Players looking for more

12-31-02, 8 a.m.

BY GEOFF HOBSON

Willie Anderson, who has played in more Bengals' games than anyone on the roster, isn't looking for Mike Brown to step down, but to come down.

"As team leaders," Anderson said in the wake of Dick LeBeau's firing, "we need to have some kind of lines of communication open with him. I'm not looking for Mike Brown to step down, but for him to come down and be more of a presence in the locker room. If not him, then someone from management."

If the fans are hollering for more changes than just a change in coaching staff, the players are also waiting for another shoe to drop.

"If people think Dick LeBeau is the only reason we are where we are, I'm sorry," said linebacker Takeo Spikes.

It's believed that at least four assistant coaches (Ken and Jim Anderson, Mark Duffner, Paul Alexander) have at least one year left on their contracts, but word that Brown is going to allow the new head coach to pick his staff apparently isn't what fans and players had in mind about a massive change.

Anderson is also looking for changes in the front office, where he would like to see more minority hirings and pushed for the appointment of the club's first African-American head coach.

"Find a qualified guy, interview

him, and strongly consider him," Anderson said. "It would be good with how race relations have been in this community the last couple of years. Being the Bengals, we're one the biggest companies in this city. Show them how we feel about equality."

Coaches look like the only change in an organization under fire where the owner is also the general manager.

If you're sick, you have a cold, you don't just wipe your nose with a Kleenex,'' Pro Bowl fullback Lorenzo Neal.You've treated the symptom, but you haven't treated the problem. I think you need to change. You have to be committed to change.''

To say you're 2-14 just because of the head coach is a long way from the truth,'' said quarterback Jon KitnaWe've been through four head coaches now in 12 years, and that hasn't changed. You've been through a ton of quarterbacks, and that hasn't changed. You have to look harder and look for the root of the problem.''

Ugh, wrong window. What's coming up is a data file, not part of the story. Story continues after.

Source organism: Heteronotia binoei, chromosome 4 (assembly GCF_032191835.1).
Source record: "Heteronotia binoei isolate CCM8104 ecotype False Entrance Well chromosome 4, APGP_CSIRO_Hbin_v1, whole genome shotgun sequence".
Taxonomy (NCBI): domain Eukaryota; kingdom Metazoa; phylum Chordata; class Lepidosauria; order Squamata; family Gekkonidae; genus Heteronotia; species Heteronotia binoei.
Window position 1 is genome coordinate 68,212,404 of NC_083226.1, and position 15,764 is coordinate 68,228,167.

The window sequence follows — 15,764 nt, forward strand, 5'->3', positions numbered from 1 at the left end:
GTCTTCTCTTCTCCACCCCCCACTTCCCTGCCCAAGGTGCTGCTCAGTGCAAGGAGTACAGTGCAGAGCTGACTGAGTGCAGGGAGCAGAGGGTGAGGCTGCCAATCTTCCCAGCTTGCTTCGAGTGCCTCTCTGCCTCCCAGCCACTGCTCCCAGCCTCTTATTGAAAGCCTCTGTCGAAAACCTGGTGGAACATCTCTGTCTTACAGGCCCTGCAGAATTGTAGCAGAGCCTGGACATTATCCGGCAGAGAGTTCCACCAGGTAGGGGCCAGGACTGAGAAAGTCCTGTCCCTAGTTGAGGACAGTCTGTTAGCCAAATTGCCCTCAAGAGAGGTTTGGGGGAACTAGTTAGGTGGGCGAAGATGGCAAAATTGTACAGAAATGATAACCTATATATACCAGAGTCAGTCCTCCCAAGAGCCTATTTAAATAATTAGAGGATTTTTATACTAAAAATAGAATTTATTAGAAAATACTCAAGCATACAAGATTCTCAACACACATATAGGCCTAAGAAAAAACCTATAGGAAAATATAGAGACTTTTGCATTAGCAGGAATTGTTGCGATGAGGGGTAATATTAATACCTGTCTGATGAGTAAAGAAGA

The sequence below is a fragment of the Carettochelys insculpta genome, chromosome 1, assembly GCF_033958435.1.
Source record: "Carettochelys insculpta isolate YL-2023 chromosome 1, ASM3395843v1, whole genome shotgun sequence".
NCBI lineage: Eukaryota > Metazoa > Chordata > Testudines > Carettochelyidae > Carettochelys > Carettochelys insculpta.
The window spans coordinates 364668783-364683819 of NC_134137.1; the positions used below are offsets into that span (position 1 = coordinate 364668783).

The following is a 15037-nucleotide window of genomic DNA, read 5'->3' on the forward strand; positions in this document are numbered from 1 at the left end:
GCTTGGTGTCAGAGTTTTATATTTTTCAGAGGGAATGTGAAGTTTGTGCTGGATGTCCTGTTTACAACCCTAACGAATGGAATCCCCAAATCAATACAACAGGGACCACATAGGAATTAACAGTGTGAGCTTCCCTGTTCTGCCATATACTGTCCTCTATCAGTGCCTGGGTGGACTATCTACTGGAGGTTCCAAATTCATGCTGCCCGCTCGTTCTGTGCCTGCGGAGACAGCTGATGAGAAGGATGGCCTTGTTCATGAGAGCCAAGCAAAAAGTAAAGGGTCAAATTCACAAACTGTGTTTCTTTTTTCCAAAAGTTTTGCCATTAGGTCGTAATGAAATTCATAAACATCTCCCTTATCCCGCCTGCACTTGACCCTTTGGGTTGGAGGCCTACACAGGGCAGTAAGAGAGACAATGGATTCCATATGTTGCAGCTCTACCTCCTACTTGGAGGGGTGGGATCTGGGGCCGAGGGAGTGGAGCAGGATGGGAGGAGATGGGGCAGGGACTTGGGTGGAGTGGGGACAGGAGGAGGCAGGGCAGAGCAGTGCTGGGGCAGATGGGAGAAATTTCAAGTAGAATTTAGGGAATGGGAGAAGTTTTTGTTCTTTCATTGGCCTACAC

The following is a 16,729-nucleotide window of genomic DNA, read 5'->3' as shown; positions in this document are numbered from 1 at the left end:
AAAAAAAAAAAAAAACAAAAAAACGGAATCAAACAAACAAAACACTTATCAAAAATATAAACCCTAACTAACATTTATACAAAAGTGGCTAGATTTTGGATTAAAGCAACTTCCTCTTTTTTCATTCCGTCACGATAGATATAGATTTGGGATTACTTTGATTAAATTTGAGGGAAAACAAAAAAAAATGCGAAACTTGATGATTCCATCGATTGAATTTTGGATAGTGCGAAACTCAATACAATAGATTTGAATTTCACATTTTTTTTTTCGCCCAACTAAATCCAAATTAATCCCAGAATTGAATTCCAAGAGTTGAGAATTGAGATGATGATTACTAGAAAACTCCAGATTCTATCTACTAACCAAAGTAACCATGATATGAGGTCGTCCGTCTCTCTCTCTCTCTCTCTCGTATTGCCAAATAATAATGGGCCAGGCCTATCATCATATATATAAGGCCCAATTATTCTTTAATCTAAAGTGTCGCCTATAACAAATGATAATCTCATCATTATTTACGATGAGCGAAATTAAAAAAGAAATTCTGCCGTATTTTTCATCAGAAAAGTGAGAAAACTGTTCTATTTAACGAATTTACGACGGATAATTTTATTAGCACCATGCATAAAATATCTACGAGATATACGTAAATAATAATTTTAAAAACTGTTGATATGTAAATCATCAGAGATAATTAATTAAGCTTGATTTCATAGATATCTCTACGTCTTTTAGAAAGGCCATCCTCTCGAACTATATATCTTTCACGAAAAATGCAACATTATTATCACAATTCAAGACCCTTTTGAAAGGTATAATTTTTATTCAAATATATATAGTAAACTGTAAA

One problem Anderson and Neal see is Brown's aloofness from the players. He goes to every practice, but he keeps his interaction with them to a minimum.

"If not him ,someone who is in a position of control of making decisions on players," Anderson said. "We need someone to come down here when we're 0-4 and say, 'What's the problem? Pick it up.' Or, have guys saying, 'Mr. Brown is coming down,' and they've got to shape up. He should know who is joking around down here, who is going all out. Even come down in strength and conditioning and the training room. We need that presence somewhere."

This is Neal's fifth team and he has seen the owner do it just about every way. In Tennessee, the players rarely saw Bud Adams. In Tampa Bay, they knew and talked to the Glazers. But those teams had general managers.

"If the owner wants to be the GM, he has to know his clients and should know his own players," Neal said. "The players do want that voice, they do want to be able to talk to him, Those are things that have to be addressed."

For his part, Brown indicated Monday he isn't changing his style. He does talk to players when approached, he's had at least two conversations with quarterback Jon Kitna in the past month, and players in past years have taken him up on his open door policy in his office.

But he believes that the bond between player and coach is sacred. After watching what happened to his father with the Cleveland Browns, when owner Art Modell became so involved with the players and drove a wedge between them, Brown has vowed to keep his interaction with players in the background.

"That's the job of the coach," Brown said. "He has to always be the one dealing with the players. I won't get in the way of that."

Anderson is also looking for other things to happen, such as minority hiring in the front office.

A Dec. 1 story in "The Cincinnati Enquirer," reported a total of two African-Americans in the staff directory of 65 employees and team support.

"I'm not saying fire people," said Anderson of the front office. "Or talking about top positions. But just getting some more (minorities) in different parts of the front office."

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